Recommended needle size [always use a needle
size that gives you the gauge
listed below -- every knitter's
gauge is unique]
US #1.5/2.5mm needles for small circumference in the round: DPNs, 1 long circular or 2 short circulars.
1 US C-2/2.75 mm crochet hook
locking ring marker
GAUGE Knit: 32 sts/48 rounds = 4 inches in stockinette stitch Crochet: 4 repeats/14 rounds = 4 inches, over Rows 2 & 3 from Crochet Chart
PATTERN NOTES [Knitty's list of standard abbreviations and techniques can be found here.]
This project uses a provisional cast on. Use your preferred provisional cast on technique; directions for one technique may be found here.
You can use any Short Row Method you want so I have abbreviated WSR for Work Short Row. For instance, if you are using the Wrap & Turn method, WSR is the stitch you would wrap. If you are using the Shadow Wrap method, WSR would be your doubled stitch. Just remember that on following rows you will need to treat your SRS (Short Row Stitch) according to your chosen short row method. For instance, with wrap & turn you would knit your wrap and your wrapped stitch together. If you want to use Shadow Wrap Short Heels, you can find a tutorial video here.
Instructions for working the “wrap & turn” method can be found here.
5dc Shell: Work 5 dc in the same stitch. 7td Shell: Work 7 tc in the same stitch.
Leg Pattern Transition Rnd: Ch1, sc in next stitch, (5dc shell in 3rd st, sc in 3rd st, ch3, sc in next st) 6[7, 8] times around, 5dc shell in 3rd st, sc in 3rd st, ch3, slip stitch to join rnd, sl st in ch3 to move beginning of round to top of picot. Rnd 1: Ch3, (ch3, sc in center dc of shell, ch3, sc in same dc, ch3, dc in picot) 6[7, 8] times around, ch3, sc in center dc of shell, ch3, sc in same dc, ch3, sl st in 3rd chain to join. Rnd 2: Ch3, sc in sl st from prev. rnd, (5dc shell in picot, sc in dc from prev. rnd, ch3, sc in same st) 6[7, 8]) times around, 5dc shell in picot, sl st to join, sl st in ch3 to move beginning of round to top of picot. Rnd 3: Ch3, (ch3, sc in center dc of shell, ch3, sc in same dc, ch3, dc in picot) 6[7, 8] times around, ch3, sc in center st of shell, ch3, sc in same dc, ch3, sl st in 3rd chain to join. Rnd 4: Ch3, sc in sl st from prev. rnd, (7 tc shell in picot, sc in dc (or tc) from prev. rnd, ch3, sc in same st) 6[7, 8] times around, 7tc shell in picot, sl st to join, sl st in ch3 to move beginning of round to top of picot. Rnd 5: Ch4 (ch4, sc in center tc of shell, ch3, sc in same st, ch4, tc in picot) 6[7, 8] times around, ch 4, sc in center st of shell, ch3, sc in same st, ch4, sl st in 3rd chain to join.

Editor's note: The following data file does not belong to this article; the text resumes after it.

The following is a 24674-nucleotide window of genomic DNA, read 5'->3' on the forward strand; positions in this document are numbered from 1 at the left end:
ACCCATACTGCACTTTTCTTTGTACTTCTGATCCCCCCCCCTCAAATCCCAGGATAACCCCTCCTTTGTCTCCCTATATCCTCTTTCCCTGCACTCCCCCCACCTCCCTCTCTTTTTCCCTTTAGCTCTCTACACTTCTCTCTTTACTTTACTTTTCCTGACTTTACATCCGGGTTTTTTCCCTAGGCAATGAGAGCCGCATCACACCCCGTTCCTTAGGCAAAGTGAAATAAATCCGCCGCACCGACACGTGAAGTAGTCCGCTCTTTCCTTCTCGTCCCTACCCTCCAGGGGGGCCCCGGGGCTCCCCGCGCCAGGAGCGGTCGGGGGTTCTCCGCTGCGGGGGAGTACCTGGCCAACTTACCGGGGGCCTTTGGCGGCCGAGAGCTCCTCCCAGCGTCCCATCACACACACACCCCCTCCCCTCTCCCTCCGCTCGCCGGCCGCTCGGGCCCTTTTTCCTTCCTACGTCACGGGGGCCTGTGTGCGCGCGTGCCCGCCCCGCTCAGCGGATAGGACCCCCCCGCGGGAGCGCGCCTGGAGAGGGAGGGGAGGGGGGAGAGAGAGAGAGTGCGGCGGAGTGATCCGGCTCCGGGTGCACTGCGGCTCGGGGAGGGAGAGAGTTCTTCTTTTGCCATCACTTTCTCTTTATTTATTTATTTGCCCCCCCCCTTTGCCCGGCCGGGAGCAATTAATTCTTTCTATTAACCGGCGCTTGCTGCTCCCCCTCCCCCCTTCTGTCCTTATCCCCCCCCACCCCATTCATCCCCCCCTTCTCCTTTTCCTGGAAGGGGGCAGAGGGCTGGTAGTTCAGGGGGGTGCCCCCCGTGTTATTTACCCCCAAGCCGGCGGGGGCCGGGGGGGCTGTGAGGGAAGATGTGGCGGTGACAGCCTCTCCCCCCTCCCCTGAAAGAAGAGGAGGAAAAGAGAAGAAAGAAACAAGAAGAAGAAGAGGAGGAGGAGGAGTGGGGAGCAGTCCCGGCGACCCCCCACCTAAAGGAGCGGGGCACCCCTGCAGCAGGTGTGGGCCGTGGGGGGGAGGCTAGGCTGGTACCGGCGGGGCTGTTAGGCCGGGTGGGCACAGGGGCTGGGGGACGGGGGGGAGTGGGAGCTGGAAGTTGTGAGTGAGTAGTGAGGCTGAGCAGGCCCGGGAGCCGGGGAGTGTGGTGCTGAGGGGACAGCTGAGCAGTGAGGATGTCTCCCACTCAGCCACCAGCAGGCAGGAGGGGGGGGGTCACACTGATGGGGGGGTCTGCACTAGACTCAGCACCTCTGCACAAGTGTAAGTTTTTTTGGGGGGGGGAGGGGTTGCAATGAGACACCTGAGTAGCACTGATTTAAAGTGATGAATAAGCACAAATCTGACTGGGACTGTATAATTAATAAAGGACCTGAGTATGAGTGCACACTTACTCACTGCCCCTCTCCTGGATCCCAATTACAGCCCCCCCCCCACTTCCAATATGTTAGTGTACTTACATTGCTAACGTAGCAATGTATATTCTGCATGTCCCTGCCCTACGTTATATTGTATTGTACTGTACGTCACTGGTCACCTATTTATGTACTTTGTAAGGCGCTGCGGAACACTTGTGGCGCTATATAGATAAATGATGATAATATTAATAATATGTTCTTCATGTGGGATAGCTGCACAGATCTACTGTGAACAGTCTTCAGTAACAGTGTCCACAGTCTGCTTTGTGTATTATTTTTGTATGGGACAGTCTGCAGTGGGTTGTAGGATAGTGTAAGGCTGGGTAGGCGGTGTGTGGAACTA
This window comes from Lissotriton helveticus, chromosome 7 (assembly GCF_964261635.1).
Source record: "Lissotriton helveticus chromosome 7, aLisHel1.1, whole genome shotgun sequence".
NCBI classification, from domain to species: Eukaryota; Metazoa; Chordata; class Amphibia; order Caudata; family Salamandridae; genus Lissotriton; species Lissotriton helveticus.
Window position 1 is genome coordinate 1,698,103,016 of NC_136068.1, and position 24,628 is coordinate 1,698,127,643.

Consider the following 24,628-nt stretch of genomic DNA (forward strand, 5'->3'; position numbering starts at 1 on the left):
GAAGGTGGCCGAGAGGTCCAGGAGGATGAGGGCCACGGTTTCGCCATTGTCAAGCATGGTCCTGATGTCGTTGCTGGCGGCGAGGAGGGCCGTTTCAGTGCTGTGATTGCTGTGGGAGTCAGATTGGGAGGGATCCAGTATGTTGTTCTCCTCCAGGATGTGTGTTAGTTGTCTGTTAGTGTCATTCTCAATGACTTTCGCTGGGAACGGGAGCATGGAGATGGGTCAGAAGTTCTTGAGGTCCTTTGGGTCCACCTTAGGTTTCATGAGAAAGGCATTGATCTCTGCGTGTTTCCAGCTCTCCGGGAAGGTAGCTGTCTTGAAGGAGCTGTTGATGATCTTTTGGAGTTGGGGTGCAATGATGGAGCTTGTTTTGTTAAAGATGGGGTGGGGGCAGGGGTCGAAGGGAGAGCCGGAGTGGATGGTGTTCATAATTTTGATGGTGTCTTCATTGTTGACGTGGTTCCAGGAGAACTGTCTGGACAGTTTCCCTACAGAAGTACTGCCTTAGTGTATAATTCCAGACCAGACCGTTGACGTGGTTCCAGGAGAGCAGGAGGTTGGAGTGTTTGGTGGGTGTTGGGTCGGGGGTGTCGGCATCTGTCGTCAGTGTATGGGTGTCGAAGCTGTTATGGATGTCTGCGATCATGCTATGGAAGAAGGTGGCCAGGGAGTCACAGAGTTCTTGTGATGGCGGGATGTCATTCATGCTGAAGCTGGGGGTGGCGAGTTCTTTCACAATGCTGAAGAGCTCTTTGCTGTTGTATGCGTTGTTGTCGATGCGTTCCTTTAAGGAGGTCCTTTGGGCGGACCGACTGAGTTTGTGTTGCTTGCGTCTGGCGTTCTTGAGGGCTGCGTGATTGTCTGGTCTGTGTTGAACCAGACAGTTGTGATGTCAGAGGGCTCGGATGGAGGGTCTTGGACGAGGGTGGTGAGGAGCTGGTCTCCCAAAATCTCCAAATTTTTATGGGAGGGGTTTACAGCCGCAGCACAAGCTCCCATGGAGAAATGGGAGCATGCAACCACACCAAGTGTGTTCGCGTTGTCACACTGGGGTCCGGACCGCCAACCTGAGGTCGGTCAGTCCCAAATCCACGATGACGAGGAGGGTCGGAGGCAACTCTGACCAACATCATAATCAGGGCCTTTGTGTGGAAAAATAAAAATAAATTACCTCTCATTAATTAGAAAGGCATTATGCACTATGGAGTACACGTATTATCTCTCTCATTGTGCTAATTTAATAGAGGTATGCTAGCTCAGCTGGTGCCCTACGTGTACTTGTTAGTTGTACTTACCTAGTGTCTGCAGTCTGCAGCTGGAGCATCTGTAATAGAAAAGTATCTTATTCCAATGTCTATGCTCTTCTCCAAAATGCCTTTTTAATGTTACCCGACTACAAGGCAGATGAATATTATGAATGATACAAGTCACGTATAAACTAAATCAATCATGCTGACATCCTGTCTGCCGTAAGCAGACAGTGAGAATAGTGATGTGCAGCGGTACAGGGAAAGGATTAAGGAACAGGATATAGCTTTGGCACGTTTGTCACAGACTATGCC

With knitting needles and using a provisional cast-on, CO 9[11, 12] sts.
Work 8 rows of stockinette beginning with a knit row, and ending with a purl row.
Round Setup: Knit across row, turn the flap 90° clockwise, pick up & knit 2 sts from nearest selvedge, switch to empty needle then pick up & knit 2 more sts from the same selvedge. Rotate the flap 90° clockwise, undo the provisional cast on & knit across these sts. Rotate the flap 90° clockwise, pick up & knit 2 sts from the second selvedge edge. This is the start of round – place a marker or arrange your stitches as you wish. Lastly pick up & knit 2 more sts from selvedge edge and place them on the beginning of the first needle. 26[30, 32] sts.